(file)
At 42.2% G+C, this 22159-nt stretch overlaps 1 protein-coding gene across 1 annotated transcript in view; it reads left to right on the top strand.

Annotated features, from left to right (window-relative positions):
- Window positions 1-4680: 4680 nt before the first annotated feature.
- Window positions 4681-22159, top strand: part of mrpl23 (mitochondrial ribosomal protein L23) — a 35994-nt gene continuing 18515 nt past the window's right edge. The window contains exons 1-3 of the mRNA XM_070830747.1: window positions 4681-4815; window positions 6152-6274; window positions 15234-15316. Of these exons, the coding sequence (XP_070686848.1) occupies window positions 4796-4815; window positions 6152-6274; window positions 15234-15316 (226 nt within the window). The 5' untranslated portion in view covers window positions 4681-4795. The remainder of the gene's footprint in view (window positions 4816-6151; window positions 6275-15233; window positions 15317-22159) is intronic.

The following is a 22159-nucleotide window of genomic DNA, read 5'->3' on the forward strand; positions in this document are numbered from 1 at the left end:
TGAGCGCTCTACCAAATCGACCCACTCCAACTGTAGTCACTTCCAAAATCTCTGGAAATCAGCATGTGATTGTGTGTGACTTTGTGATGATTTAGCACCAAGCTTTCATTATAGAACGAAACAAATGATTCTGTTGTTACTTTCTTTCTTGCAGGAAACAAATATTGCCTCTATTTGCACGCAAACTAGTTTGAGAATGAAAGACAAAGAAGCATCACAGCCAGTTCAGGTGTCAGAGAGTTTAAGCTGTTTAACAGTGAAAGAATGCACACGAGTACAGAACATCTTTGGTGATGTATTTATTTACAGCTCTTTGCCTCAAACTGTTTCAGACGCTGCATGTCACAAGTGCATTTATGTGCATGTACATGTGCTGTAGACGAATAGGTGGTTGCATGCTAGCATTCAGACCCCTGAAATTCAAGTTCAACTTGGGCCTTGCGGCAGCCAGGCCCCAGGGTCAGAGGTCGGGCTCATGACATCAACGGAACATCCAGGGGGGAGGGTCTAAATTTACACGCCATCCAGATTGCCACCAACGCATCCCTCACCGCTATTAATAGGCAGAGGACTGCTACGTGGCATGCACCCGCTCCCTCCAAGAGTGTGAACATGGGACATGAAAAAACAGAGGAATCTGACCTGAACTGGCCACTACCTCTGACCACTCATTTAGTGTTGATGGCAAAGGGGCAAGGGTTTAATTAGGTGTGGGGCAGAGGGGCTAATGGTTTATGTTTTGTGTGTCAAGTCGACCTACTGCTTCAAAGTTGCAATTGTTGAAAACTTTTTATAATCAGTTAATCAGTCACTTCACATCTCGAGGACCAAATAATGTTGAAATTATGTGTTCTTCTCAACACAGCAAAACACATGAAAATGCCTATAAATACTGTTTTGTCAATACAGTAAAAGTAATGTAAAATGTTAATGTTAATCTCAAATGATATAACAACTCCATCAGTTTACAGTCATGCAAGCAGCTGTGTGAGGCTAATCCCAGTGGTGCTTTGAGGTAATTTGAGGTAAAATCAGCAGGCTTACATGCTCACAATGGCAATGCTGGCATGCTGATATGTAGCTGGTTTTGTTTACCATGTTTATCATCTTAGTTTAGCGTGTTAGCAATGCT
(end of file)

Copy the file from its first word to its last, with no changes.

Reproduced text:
At 42.2% G+C, this 22159-nt stretch overlaps 1 protein-coding gene across 1 annotated transcript in view; it reads left to right on the top strand.

Annotated features, from left to right (window-relative positions):
- Window positions 1-4680: 4680 nt before the first annotated feature.
- Window positions 4681-22159, top strand: part of mrpl23 (mitochondrial ribosomal protein L23) — a 35994-nt gene continuing 18515 nt past the window's right edge. The window contains exons 1-3 of the mRNA XM_070830747.1: window positions 4681-4815; window positions 6152-6274; window positions 15234-15316. Of these exons, the coding sequence (XP_070686848.1) occupies window positions 4796-4815; window positions 6152-6274; window positions 15234-15316 (226 nt within the window). The 5' untranslated portion in view covers window positions 4681-4795. The remainder of the gene's footprint in view (window positions 4816-6151; window positions 6275-15233; window positions 15317-22159) is intronic.

The following is a 22159-nucleotide window of genomic DNA, read 5'->3' on the forward strand; positions in this document are numbered from 1 at the left end:
TGAGCGCTCTACCAAATCGACCCACTCCAACTGTAGTCACTTCCAAAATCTCTGGAAATCAGCATGTGATTGTGTGTGACTTTGTGATGATTTAGCACCAAGCTTTCATTATAGAACGAAACAAATGATTCTGTTGTTACTTTCTTTCTTGCAGGAAACAAATATTGCCTCTATTTGCACGCAAACTAGTTTGAGAATGAAAGACAAAGAAGCATCACAGCCAGTTCAGGTGTCAGAGAGTTTAAGCTGTTTAACAGTGAAAGAATGCACACGAGTACAGAACATCTTTGGTGATGTATTTATTTACAGCTCTTTGCCTCAAACTGTTTCAGACGCTGCATGTCACAAGTGCATTTATGTGCATGTACATGTGCTGTAGACGAATAGGTGGTTGCATGCTAGCATTCAGACCCCTGAAATTCAAGTTCAACTTGGGCCTTGCGGCAGCCAGGCCCCAGGGTCAGAGGTCGGGCTCATGACATCAACGGAACATCCAGGGGGGAGGGTCTAAATTTACACGCCATCCAGATTGCCACCAACGCATCCCTCACCGCTATTAATAGGCAGAGGACTGCTACGTGGCATGCACCCGCTCCCTCCAAGAGTGTGAACATGGGACATGAAAAAACAGAGGAATCTGACCTGAACTGGCCACTACCTCTGACCACTCATTTAGTGTTGATGGCAAAGGGGCAAGGGTTTAATTAGGTGTGGGGCAGAGGGGCTAATGGTTTATGTTTTGTGTGTCAAGTCGACCTACTGCTTCAAAGTTGCAATTGTTGAAAACTTTTTATAATCAGTTAATCAGTCACTTCACATCTCGAGGACCAAATAATGTTGAAATTATGTGTTCTTCTCAACACAGCAAAACACATGAAAATGCCTATAAATACTGTTTTGTCAATACAGTAAAAGTAATGTAAAATGTTAATGTTAATCTCAAATGATATAACAACTCCATCAGTTTACAGTCATGCAAGCAGCTGTGTGAGGCTAATCCCAGTGGTGCTTTGAGGTAATTTGAGGTAAAATCAGCAGGCTTACATGCTCACAATGGCAATGCTGGCATGCTGATATGTAGCTGGTTTTGTTTACCATGTTTATCATCTTAGTTTAGCGTGTTAGCAATGCT